Secondly, climate finance products are very formal, structured products that will not meet the needs of a private sector dominated by SMEs and informality. According to the Africa Development Bank (AfDB) small and medium sized enterprises (SMEs) account for more than 90% of businesses and almost 80% of employment on the continent. This mismatch will narrow the scale of meaningful engagement between climate financiers and private sector players who may not have the capabilities or incentives to meet stringent climate finance requirements.

This leads to the third point; due to the factors mentioned above as well the relative inexperience of financial service providers on the continent in deploying climate finance solutions, there is a high-risk perception linked to climate/green finance solutions. This is producing high premiums and increasing the cost of capital for climate finance. This is a lived reality that disincentivizes private sector from taking up these solutions, particularly given the extra financial and technical costs linked to complying to due diligence and reporting requirements linked to climate finance.

Additionally, there is a general lack of clarity on climate finance standards, compliance and reporting which often have a global North bias. The multiple standards such as TCFD, TNFD, SDG reporting etc. make it difficult for African players to understand which standards to adopt and resource in terms of ensuring compliance. Further, there seems to be a prioritisation of mitigation in some leading standards more focused on carbon exposure and transition risks with adaptation strategy under-emphasised. These issues also show up in niche areas such as carbon pricing. Ngozi Okonjo-Iweala, the Director-General of the World Trade Organization points out the inconsistency of carbon pricing systems and that border carbon adjustment could become a pretext for protectionism aimed at exports from regions such as Africa. The combination of numerous (often competing) standards, biases that favour richer economies and the lack of an inclusive common framework on standards may limit the ability of African players leverage climate finance opportunities that speak to their reality and priorities. Indeed, as Chukwumerije Okereke (Director of Centre for Climate Change and Development) bluntly states, a landscape of loosely defined, fragmented, unpredictable and opaque climate finance will not foster the end of climate insolvency in Africa but could rather impose new risks on all.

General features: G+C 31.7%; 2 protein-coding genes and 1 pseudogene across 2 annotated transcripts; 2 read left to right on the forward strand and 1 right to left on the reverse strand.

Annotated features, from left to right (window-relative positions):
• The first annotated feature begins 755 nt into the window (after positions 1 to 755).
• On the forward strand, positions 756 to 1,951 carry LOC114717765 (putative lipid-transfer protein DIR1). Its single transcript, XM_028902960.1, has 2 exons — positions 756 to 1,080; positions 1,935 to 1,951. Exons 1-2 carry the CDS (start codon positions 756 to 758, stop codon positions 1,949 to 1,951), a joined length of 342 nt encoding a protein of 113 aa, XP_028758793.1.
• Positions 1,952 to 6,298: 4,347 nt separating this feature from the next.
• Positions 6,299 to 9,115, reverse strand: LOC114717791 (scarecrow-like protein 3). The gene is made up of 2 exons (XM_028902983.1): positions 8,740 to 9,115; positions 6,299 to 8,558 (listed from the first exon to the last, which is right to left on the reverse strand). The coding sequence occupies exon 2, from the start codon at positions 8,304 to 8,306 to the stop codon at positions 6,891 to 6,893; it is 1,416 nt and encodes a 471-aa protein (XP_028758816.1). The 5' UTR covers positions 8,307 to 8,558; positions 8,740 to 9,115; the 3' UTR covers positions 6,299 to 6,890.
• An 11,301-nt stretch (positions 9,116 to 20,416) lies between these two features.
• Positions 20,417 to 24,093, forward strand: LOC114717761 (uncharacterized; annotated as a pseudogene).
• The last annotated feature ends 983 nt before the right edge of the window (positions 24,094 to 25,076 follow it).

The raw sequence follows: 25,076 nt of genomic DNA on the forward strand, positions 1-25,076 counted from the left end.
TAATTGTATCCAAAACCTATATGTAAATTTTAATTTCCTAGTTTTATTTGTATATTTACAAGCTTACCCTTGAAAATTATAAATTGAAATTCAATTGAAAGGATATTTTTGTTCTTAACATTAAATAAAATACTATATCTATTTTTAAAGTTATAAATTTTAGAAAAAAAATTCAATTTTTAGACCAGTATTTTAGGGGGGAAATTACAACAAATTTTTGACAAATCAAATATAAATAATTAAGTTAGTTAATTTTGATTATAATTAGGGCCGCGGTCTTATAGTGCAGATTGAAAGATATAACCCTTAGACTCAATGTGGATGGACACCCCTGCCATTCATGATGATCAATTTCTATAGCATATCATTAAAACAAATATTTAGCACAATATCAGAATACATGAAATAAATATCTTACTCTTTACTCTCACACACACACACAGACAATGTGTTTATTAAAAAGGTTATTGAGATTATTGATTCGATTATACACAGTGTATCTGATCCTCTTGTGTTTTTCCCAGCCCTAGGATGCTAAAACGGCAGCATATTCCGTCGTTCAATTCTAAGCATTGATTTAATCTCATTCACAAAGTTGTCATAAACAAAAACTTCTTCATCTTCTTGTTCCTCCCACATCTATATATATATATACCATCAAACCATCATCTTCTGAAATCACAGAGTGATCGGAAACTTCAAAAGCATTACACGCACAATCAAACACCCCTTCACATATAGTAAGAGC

That said, the momentum to deepen climate-tagged resources is only growing. There are indications that governments of wealthier countries are consolidating their climate funding within their overseas development aid (ODA). This means climate funds are increasingly dislodging humanitarian and development budgets normally used to respond to disasters or relieve poverty, rather than adding to existing aid. The Center for Global Development points out that aid finance actually used in developing countries for non-climate activities fell by about $9 billion between 2013 and 2018 and that climate finance is not additional but displacing finance for other objectives.

Given this background, there are key actions African players, led by governments, can do to leverage climate finance towards the continent’s development objectives. The following is a good place to start:

  • Build out National and Sub-National Climate Finance Infrastructure: African governments should continue to be proactive in building out the financial structures and budgeting processes that allow them to qualify for, attract, deploy and report on climate finance. This must include structures at the subnational level that direct finance to all parts of the continent and enable an equitable and community-driven action on climate change informed by local realities and with resources managed in a transparent and accountable manner. FSD Kenya is already actively working with the Kenyan government at both National and sub-national levels, particularly through supporting the creation and development of County Climate Change Funds (CCCFs).